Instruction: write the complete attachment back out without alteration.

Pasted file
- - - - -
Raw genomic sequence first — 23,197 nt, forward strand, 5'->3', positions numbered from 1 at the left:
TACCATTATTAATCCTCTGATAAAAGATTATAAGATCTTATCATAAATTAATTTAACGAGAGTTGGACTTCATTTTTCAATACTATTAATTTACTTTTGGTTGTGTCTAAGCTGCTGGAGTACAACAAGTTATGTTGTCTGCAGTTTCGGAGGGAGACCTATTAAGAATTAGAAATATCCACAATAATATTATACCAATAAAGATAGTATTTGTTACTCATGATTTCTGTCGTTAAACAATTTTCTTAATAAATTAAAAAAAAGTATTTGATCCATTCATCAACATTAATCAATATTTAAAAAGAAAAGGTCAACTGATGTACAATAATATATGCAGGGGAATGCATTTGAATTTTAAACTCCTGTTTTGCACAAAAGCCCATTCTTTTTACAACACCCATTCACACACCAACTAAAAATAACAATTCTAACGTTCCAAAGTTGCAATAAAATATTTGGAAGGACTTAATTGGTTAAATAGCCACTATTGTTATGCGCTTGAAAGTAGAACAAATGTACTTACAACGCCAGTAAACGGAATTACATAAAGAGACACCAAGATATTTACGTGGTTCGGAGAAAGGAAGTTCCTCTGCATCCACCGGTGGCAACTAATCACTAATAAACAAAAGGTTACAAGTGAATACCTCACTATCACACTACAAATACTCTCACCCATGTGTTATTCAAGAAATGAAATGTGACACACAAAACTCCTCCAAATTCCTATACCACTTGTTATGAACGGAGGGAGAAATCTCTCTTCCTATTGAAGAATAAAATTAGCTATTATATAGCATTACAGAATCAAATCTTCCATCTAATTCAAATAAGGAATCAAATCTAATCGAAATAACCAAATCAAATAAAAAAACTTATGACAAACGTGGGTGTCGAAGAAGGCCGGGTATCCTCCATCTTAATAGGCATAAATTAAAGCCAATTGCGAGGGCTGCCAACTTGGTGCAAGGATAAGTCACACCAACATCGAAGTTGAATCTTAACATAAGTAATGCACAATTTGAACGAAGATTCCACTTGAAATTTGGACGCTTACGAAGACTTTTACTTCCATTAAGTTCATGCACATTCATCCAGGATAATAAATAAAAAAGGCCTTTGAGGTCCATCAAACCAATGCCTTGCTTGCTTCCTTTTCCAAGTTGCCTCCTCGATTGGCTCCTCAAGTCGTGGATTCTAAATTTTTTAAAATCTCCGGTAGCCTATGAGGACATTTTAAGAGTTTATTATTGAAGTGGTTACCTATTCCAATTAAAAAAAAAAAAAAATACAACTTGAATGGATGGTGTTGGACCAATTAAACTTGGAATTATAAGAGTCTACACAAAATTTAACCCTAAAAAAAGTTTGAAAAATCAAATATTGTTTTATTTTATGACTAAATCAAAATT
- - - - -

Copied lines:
Raw genomic sequence first — 23,197 nt, forward strand, 5'->3', positions numbered from 1 at the left:
TACCATTATTAATCCTCTGATAAAAGATTATAAGATCTTATCATAAATTAATTTAACGAGAGTTGGACTTCATTTTTCAATACTATTAATTTACTTTTGGTTGTGTCTAAGCTGCTGGAGTACAACAAGTTATGTTGTCTGCAGTTTCGGAGGGAGACCTATTAAGAATTAGAAATATCCACAATAATATTATACCAATAAAGATAGTATTTGTTACTCATGATTTCTGTCGTTAAACAATTTTCTTAATAAATTAAAAAAAAGTATTTGATCCATTCATCAACATTAATCAATATTTAAAAAGAAAAGGTCAACTGATGTACAATAATATATGCAGGGGAATGCATTTGAATTTTAAACTCCTGTTTTGCACAAAAGCCCATTCTTTTTACAACACCCATTCACACACCAACTAAAAATAACAATTCTAACGTTCCAAAGTTGCAATAAAATATTTGGAAGGACTTAATTGGTTAAATAGCCACTATTGTTATGCGCTTGAAAGTAGAACAAATGTACTTACAACGCCAGTAAACGGAATTACATAAAGAGACACCAAGATATTTACGTGGTTCGGAGAAAGGAAGTTCCTCTGCATCCACCGGTGGCAACTAATCACTAATAAACAAAAGGTTACAAGTGAATACCTCACTATCACACTACAAATACTCTCACCCATGTGTTATTCAAGAAATGAAATGTGACACACAAAACTCCTCCAAATTCCTATACCACTTGTTATGAACGGAGGGAGAAATCTCTCTTCCTATTGAAGAATAAAATTAGCTATTATATAGCATTACAGAATCAAATCTTCCATCTAATTCAAATAAGGAATCAAATCTAATCGAAATAACCAAATCAAATAAAAAAACTTATGACAAACGTGGGTGTCGAAGAAGGCCGGGTATCCTCCATCTTAATAGGCATAAATTAAAGCCAATTGCGAGGGCTGCCAACTTGGTGCAAGGATAAGTCACACCAACATCGAAGTTGAATCTTAACATAAGTAATGCACAATTTGAACGAAGATTCCACTTGAAATTTGGACGCTTACGAAGACTTTTACTTCCATTAAGTTCATGCACATTCATCCAGGATAATAAATAAAAAAGGCCTTTGAGGTCCATCAAACCAATGCCTTGCTTGCTTCCTTTTCCAAGTTGCCTCCTCGATTGGCTCCTCAAGTCGTGGATTCTAAATTTTTTAAAATCTCCGGTAGCCTATGAGGACATTTTAAGAGTTTATTATTGAAGTGGTTACCTATTCCAATTAAAAAAAAAAAAAAATACAACTTGAATGGATGGTGTTGGACCAATTAAACTTGGAATTATAAGAGTCTACACAAAATTTAACCCTAAAAAAAGTTTGAAAAATCAAATATTGTTTTATTTTATGACTAAATCAAAATT